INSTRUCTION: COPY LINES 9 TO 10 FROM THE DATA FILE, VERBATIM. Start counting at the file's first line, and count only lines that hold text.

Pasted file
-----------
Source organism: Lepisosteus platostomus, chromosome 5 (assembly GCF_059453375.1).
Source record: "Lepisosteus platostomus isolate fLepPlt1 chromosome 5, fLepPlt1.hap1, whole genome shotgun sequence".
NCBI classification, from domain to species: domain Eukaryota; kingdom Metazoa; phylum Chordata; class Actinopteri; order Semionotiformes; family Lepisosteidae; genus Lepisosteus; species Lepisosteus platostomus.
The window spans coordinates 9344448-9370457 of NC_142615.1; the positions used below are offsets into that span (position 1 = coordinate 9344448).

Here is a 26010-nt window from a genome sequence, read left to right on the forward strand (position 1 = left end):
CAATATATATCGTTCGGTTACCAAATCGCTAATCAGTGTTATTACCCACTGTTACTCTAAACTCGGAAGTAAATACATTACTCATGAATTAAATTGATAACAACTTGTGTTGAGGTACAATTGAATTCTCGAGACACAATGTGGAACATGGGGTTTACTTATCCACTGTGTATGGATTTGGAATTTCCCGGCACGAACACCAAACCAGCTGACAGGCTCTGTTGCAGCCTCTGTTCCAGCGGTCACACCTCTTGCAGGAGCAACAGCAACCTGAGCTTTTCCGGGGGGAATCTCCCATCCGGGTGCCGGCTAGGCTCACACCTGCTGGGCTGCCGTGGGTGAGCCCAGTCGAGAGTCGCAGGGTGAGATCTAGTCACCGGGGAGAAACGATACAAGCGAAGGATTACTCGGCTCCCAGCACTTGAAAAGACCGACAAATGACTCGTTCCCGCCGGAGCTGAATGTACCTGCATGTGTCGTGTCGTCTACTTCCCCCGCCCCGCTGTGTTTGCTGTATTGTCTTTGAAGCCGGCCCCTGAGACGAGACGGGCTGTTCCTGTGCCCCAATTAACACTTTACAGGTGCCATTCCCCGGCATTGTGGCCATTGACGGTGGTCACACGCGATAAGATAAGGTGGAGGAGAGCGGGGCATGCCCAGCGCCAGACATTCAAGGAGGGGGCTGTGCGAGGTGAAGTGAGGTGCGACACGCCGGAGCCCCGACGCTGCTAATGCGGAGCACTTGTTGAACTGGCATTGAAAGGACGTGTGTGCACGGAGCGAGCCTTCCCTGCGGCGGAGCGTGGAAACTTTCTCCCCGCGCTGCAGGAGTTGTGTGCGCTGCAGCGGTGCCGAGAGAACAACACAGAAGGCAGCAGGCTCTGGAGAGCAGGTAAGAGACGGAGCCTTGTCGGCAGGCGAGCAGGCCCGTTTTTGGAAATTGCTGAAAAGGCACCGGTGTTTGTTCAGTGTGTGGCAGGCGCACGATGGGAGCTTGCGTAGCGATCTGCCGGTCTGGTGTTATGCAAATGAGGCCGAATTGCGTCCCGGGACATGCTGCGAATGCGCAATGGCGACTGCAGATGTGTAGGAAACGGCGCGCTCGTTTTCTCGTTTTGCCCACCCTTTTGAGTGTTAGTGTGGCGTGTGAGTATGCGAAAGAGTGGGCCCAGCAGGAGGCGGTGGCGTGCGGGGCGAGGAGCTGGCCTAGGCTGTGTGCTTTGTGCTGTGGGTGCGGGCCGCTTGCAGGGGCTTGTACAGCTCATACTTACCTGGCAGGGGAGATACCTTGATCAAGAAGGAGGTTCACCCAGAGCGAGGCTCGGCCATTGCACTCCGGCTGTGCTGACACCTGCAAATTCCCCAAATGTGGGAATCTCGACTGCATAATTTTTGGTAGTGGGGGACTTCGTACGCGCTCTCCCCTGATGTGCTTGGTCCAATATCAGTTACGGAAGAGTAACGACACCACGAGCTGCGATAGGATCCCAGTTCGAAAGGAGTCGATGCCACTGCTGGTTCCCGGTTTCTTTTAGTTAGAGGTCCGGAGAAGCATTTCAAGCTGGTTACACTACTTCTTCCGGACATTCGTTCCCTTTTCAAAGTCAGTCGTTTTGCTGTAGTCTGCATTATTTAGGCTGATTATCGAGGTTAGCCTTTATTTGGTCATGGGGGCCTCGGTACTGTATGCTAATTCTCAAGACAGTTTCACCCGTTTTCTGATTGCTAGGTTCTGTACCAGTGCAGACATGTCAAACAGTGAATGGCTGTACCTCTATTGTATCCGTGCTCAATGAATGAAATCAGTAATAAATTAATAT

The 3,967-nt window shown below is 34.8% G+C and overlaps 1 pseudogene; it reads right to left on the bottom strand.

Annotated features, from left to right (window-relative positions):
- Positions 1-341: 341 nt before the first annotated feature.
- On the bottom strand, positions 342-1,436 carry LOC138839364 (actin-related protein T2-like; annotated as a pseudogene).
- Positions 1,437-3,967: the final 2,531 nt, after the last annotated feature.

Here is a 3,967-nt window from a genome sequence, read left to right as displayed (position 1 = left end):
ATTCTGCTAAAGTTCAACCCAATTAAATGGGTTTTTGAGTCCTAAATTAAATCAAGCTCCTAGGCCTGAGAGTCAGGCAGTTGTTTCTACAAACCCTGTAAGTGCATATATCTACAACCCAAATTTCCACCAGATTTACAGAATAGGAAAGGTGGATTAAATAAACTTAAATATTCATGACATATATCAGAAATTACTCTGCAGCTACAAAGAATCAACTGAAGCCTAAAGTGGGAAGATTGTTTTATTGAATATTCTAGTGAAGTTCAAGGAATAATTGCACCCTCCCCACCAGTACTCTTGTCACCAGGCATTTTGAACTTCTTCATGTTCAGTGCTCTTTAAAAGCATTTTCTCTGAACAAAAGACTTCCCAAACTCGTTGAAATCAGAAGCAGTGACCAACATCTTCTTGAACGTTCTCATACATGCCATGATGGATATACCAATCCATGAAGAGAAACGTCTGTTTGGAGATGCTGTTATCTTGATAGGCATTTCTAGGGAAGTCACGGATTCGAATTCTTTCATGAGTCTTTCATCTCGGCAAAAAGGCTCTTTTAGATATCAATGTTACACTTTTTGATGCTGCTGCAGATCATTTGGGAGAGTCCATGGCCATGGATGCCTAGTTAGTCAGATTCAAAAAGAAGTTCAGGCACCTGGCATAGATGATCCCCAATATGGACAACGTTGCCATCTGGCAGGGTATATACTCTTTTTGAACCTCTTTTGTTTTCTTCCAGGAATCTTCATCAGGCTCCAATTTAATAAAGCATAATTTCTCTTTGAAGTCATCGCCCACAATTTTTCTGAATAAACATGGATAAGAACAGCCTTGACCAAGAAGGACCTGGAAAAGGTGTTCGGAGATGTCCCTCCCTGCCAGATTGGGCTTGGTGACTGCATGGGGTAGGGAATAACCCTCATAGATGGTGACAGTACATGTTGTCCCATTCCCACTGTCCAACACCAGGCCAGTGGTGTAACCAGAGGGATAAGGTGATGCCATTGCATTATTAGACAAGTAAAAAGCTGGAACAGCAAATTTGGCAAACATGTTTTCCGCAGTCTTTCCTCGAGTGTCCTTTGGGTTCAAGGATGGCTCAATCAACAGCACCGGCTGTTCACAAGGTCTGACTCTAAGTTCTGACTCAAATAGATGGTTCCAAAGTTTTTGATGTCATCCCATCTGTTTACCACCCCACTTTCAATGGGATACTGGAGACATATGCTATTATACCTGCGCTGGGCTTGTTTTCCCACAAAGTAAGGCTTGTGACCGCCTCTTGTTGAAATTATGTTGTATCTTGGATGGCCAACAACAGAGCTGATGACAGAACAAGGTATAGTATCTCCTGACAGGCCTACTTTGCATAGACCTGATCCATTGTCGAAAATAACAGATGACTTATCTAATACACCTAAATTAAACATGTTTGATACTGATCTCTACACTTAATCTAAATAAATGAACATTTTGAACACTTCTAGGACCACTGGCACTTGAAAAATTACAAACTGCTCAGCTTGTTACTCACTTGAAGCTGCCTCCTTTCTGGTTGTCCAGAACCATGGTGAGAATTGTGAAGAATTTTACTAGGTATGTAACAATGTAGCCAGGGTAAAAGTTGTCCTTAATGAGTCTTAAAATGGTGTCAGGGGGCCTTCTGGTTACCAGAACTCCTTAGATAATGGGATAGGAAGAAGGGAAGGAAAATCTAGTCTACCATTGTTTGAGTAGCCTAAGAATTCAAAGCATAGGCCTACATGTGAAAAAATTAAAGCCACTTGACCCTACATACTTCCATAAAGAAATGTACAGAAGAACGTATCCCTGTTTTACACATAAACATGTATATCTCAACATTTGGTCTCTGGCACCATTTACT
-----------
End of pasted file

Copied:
- Positions 1-341: 341 nt before the first annotated feature.
- On the bottom strand, positions 342-1,436 carry LOC138839364 (actin-related protein T2-like; annotated as a pseudogene).